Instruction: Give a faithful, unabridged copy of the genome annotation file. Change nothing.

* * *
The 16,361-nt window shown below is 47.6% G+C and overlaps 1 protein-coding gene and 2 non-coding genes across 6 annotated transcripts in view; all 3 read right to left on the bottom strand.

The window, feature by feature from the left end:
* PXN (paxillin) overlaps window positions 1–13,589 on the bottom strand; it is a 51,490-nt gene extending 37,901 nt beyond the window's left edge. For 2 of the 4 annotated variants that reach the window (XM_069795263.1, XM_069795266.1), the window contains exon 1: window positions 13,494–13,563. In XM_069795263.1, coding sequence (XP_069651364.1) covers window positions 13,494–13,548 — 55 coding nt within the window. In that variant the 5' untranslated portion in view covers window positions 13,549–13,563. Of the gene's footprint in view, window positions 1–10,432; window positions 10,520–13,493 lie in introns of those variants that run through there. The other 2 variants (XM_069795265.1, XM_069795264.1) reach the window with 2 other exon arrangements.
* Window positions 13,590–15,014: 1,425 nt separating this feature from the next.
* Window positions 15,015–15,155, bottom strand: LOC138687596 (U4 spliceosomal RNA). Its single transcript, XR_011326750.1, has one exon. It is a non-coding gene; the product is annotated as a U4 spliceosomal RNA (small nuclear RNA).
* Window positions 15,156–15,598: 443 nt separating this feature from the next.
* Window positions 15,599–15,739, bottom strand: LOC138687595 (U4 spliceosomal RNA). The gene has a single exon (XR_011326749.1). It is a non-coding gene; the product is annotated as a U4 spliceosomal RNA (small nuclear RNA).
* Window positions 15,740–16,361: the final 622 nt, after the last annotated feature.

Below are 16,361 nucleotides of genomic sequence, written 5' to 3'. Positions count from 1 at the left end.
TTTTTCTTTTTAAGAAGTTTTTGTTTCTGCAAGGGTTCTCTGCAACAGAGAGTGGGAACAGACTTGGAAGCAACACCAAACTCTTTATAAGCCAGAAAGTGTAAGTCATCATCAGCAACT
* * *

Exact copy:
The 16,361-nt window shown below is 47.6% G+C and overlaps 1 protein-coding gene and 2 non-coding genes across 6 annotated transcripts in view; all 3 read right to left on the bottom strand.

The window, feature by feature from the left end:
* PXN (paxillin) overlaps window positions 1–13,589 on the bottom strand; it is a 51,490-nt gene extending 37,901 nt beyond the window's left edge. For 2 of the 4 annotated variants that reach the window (XM_069795263.1, XM_069795266.1), the window contains exon 1: window positions 13,494–13,563. In XM_069795263.1, coding sequence (XP_069651364.1) covers window positions 13,494–13,548 — 55 coding nt within the window. In that variant the 5' untranslated portion in view covers window positions 13,549–13,563. Of the gene's footprint in view, window positions 1–10,432; window positions 10,520–13,493 lie in introns of those variants that run through there. The other 2 variants (XM_069795265.1, XM_069795264.1) reach the window with 2 other exon arrangements.
* Window positions 13,590–15,014: 1,425 nt separating this feature from the next.
* Window positions 15,015–15,155, bottom strand: LOC138687596 (U4 spliceosomal RNA). Its single transcript, XR_011326750.1, has one exon. It is a non-coding gene; the product is annotated as a U4 spliceosomal RNA (small nuclear RNA).
* Window positions 15,156–15,598: 443 nt separating this feature from the next.
* Window positions 15,599–15,739, bottom strand: LOC138687595 (U4 spliceosomal RNA). The gene has a single exon (XR_011326749.1). It is a non-coding gene; the product is annotated as a U4 spliceosomal RNA (small nuclear RNA).
* Window positions 15,740–16,361: the final 622 nt, after the last annotated feature.

Below are 16,361 nucleotides of genomic sequence, written 5' to 3'. Positions count from 1 at the left end.
TTTTTCTTTTTAAGAAGTTTTTGTTTCTGCAAGGGTTCTCTGCAACAGAGAGTGGGAACAGACTTGGAAGCAACACCAAACTCTTTATAAGCCAGAAAGTGTAAGTCATCATCAGCAACT